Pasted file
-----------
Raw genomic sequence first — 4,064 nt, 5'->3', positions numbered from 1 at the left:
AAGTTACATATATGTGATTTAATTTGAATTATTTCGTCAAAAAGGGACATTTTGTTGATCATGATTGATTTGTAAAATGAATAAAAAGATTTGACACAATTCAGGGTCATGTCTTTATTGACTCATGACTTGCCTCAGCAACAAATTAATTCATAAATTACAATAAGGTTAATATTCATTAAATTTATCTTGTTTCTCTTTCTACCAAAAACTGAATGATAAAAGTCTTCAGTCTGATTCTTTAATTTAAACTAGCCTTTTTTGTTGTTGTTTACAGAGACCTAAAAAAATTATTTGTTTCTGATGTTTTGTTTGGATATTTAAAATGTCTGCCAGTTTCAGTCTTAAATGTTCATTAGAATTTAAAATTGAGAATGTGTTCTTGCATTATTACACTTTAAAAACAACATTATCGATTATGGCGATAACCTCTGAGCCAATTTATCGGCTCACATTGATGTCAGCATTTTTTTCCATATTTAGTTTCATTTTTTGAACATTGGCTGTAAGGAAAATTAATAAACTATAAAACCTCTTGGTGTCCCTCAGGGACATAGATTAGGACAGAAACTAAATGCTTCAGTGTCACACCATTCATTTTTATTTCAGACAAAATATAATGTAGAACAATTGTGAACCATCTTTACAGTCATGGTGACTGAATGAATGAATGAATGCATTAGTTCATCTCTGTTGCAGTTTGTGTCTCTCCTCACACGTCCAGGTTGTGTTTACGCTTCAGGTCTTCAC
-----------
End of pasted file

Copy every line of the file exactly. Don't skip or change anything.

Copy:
Raw genomic sequence first — 4,064 nt, 5'->3', positions numbered from 1 at the left:
AAGTTACATATATGTGATTTAATTTGAATTATTTCGTCAAAAAGGGACATTTTGTTGATCATGATTGATTTGTAAAATGAATAAAAAGATTTGACACAATTCAGGGTCATGTCTTTATTGACTCATGACTTGCCTCAGCAACAAATTAATTCATAAATTACAATAAGGTTAATATTCATTAAATTTATCTTGTTTCTCTTTCTACCAAAAACTGAATGATAAAAGTCTTCAGTCTGATTCTTTAATTTAAACTAGCCTTTTTTGTTGTTGTTTACAGAGACCTAAAAAAATTATTTGTTTCTGATGTTTTGTTTGGATATTTAAAATGTCTGCCAGTTTCAGTCTTAAATGTTCATTAGAATTTAAAATTGAGAATGTGTTCTTGCATTATTACACTTTAAAAACAACATTATCGATTATGGCGATAACCTCTGAGCCAATTTATCGGCTCACATTGATGTCAGCATTTTTTTCCATATTTAGTTTCATTTTTTGAACATTGGCTGTAAGGAAAATTAATAAACTATAAAACCTCTTGGTGTCCCTCAGGGACATAGATTAGGACAGAAACTAAATGCTTCAGTGTCACACCATTCATTTTTATTTCAGACAAAATATAATGTAGAACAATTGTGAACCATCTTTACAGTCATGGTGACTGAATGAATGAATGAATGCATTAGTTCATCTCTGTTGCAGTTTGTGTCTCTCCTCACACGTCCAGGTTGTGTTTACGCTTCAGGTCTTCAC